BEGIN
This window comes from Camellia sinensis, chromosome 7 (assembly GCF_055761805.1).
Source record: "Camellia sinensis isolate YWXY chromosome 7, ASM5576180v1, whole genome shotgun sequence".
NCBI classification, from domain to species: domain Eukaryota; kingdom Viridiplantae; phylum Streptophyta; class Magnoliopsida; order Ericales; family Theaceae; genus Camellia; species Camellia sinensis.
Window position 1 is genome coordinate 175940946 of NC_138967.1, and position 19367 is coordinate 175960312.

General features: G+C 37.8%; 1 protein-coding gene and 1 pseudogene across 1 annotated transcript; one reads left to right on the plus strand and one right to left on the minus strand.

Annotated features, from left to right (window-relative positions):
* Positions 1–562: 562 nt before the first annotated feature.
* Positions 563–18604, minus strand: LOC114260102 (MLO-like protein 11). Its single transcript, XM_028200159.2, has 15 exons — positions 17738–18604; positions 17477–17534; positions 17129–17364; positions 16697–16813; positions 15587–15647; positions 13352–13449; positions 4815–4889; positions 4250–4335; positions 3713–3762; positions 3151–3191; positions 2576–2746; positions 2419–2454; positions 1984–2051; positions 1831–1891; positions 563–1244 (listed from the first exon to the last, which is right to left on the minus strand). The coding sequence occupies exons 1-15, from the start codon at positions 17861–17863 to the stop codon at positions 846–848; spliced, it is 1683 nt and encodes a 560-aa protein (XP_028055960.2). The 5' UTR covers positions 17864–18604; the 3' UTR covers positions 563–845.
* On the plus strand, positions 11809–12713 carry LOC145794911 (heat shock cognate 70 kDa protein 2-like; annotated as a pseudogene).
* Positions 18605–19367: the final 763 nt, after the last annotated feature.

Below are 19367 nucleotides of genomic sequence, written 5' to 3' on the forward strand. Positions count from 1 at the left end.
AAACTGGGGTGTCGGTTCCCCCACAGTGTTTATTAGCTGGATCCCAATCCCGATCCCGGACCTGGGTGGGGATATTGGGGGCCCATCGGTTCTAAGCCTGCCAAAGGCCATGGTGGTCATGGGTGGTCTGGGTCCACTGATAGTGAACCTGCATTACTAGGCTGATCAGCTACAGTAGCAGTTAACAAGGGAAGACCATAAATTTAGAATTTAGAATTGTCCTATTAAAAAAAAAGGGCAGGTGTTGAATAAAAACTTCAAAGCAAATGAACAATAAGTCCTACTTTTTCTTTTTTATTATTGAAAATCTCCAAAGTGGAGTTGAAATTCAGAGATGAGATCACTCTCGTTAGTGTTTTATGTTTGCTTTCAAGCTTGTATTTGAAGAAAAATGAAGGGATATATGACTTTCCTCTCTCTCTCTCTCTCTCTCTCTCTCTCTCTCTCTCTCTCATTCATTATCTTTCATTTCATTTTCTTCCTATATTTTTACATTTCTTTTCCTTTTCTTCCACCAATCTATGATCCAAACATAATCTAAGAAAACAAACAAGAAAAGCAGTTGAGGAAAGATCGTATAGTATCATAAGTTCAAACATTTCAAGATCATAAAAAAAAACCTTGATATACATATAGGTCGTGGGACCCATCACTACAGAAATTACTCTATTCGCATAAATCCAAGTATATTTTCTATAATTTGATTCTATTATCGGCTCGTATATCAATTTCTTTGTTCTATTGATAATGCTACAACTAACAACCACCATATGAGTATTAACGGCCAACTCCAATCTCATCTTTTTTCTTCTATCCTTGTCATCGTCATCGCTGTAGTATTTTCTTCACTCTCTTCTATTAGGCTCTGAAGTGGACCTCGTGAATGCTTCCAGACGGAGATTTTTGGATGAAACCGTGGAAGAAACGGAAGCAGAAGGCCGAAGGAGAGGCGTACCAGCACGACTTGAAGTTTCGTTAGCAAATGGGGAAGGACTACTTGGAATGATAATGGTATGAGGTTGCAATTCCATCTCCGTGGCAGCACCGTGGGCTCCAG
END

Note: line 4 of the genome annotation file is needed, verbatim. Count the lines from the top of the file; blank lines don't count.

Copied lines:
Window position 1 is genome coordinate 175940946 of NC_138967.1, and position 19367 is coordinate 175960312.